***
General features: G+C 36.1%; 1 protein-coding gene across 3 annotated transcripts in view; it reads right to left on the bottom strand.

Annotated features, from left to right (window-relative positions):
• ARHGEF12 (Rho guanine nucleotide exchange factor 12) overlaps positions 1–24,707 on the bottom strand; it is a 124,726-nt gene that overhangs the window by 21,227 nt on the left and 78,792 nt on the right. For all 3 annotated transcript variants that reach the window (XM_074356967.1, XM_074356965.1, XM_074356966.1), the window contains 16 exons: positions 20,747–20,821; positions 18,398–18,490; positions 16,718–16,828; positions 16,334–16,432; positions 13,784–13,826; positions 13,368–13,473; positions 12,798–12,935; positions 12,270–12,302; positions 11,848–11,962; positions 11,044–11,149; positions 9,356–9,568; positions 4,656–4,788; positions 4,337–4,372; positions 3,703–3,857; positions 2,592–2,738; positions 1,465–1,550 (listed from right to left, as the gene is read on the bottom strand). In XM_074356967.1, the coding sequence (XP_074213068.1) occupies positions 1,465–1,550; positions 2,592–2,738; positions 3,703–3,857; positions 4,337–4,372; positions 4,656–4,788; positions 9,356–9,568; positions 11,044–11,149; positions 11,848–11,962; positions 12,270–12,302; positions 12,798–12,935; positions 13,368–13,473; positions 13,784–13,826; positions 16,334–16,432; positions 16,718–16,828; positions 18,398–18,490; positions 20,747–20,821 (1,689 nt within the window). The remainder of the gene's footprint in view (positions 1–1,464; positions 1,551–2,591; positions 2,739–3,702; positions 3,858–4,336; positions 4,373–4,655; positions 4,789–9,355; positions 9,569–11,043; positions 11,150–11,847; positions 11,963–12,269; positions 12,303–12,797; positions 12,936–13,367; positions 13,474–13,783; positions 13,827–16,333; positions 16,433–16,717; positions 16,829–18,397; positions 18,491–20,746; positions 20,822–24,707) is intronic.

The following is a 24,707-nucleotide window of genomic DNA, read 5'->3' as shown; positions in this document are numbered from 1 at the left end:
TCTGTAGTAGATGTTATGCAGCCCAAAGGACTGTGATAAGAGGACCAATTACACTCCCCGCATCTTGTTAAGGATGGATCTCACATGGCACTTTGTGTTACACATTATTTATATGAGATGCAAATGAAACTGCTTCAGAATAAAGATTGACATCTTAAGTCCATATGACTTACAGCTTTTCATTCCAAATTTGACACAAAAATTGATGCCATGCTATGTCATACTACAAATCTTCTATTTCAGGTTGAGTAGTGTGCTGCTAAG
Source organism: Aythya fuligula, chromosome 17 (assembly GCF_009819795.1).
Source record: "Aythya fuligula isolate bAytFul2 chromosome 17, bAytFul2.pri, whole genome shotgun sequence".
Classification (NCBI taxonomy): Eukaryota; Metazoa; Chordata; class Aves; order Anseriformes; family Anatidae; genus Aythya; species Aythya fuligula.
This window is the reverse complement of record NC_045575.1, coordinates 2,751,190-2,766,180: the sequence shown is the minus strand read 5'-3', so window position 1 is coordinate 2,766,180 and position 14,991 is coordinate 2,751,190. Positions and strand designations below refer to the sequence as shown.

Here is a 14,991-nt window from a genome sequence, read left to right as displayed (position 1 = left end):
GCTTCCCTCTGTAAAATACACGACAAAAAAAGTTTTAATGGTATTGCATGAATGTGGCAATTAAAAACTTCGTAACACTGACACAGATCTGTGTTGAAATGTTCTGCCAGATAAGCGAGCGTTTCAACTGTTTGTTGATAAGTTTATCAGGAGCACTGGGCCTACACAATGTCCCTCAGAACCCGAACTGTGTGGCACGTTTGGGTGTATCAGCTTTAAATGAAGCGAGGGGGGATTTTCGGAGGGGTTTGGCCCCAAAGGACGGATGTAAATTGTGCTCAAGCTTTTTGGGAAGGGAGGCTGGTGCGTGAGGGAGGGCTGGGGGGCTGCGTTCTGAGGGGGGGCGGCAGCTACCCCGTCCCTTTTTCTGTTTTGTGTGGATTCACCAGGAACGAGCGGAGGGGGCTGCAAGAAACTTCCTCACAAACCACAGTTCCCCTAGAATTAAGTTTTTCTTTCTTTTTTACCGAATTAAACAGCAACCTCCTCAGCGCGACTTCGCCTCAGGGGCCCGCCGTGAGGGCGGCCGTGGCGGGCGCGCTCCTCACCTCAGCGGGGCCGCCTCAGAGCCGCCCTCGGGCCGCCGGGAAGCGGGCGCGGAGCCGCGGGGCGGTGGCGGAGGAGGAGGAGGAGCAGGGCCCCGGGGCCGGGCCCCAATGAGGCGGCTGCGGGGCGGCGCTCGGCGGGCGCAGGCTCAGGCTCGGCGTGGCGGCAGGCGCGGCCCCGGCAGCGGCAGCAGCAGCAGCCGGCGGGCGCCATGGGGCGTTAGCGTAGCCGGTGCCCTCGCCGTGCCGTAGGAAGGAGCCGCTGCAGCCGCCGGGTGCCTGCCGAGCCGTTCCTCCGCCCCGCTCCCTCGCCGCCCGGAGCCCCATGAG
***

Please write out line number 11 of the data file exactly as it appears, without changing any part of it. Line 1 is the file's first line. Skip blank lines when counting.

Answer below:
GCTTCCCTCTGTAAAATACACGACAAAAAAAGTTTTAATGGTATTGCATGAATGTGGCAATTAAAAACTTCGTAACACTGACACAGATCTGTGTTGAAATGTTCTGCCAGATAAGCGAGCGTTTCAACTGTTTGTTGATAAGTTTATCAGGAGCACTGGGCCTACACAATGTCCCTCAGAACCCGAACTGTGTGGCACGTTTGGGTGTATCAGCTTTAAATGAAGCGAGGGGGGATTTTCGGAGGGGTTTGGCCCCAAAGGACGGATGTAAATTGTGCTCAAGCTTTTTGGGAAGGGAGGCTGGTGCGTGAGGGAGGGCTGGGGGGCTGCGTTCTGAGGGGGGGCGGCAGCTACCCCGTCCCTTTTTCTGTTTTGTGTGGATTCACCAGGAACGAGCGGAGGGGGCTGCAAGAAACTTCCTCACAAACCACAGTTCCCCTAGAATTAAGTTTTTCTTTCTTTTTTACCGAATTAAACAGCAACCTCCTCAGCGCGACTTCGCCTCAGGGGCCCGCCGTGAGGGCGGCCGTGGCGGGCGCGCTCCTCACCTCAGCGGGGCCGCCTCAGAGCCGCCCTCGGGCCGCCGGGAAGCGGGCGCGGAGCCGCGGGGCGGTGGCGGAGGAGGAGGAGGAGCAGGGCCCCGGGGCCGGGCCCCAATGAGGCGGCTGCGGGGCGGCGCTCGGCGGGCGCAGGCTCAGGCTCGGCGTGGCGGCAGGCGCGGCCCCGGCAGCGGCAGCAGCAGCAGCCGGCGGGCGCCATGGGGCGTTAGCGTAGCCGGTGCCCTCGCCGTGCCGTAGGAAGGAGCCGCTGCAGCCGCCGGGTGCCTGCCGAGCCGTTCCTCCGCCCCGCTCCCTCGCCGCCCGGAGCCCCATGAG